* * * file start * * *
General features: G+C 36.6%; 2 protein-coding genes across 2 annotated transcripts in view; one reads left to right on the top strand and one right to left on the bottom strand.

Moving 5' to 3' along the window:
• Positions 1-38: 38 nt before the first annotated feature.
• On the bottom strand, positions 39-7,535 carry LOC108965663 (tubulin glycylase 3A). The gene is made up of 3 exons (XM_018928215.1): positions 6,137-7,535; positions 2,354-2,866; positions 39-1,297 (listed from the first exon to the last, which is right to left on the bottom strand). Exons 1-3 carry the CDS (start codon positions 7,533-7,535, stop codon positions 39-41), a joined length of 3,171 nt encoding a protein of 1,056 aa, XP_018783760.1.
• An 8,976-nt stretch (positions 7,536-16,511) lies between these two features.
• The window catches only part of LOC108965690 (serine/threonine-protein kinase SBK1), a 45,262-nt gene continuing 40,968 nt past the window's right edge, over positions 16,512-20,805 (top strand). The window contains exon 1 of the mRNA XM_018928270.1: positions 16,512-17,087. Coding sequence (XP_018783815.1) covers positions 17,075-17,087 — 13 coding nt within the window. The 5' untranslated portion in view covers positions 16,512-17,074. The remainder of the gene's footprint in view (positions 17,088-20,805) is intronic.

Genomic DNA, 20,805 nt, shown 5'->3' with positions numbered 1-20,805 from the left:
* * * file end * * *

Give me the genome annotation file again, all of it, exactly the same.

General features: G+C 36.6%; 2 protein-coding genes across 2 annotated transcripts in view; one reads left to right on the top strand and one right to left on the bottom strand.

Moving 5' to 3' along the window:
• Positions 1-38: 38 nt before the first annotated feature.
• On the bottom strand, positions 39-7,535 carry LOC108965663 (tubulin glycylase 3A). The gene is made up of 3 exons (XM_018928215.1): positions 6,137-7,535; positions 2,354-2,866; positions 39-1,297 (listed from the first exon to the last, which is right to left on the bottom strand). Exons 1-3 carry the CDS (start codon positions 7,533-7,535, stop codon positions 39-41), a joined length of 3,171 nt encoding a protein of 1,056 aa, XP_018783760.1.
• An 8,976-nt stretch (positions 7,536-16,511) lies between these two features.
• The window catches only part of LOC108965690 (serine/threonine-protein kinase SBK1), a 45,262-nt gene continuing 40,968 nt past the window's right edge, over positions 16,512-20,805 (top strand). The window contains exon 1 of the mRNA XM_018928270.1: positions 16,512-17,087. Coding sequence (XP_018783815.1) covers positions 17,075-17,087 — 13 coding nt within the window. The 5' untranslated portion in view covers positions 16,512-17,074. The remainder of the gene's footprint in view (positions 17,088-20,805) is intronic.

Genomic DNA, 20,805 nt, shown 5'->3' with positions numbered 1-20,805 from the left: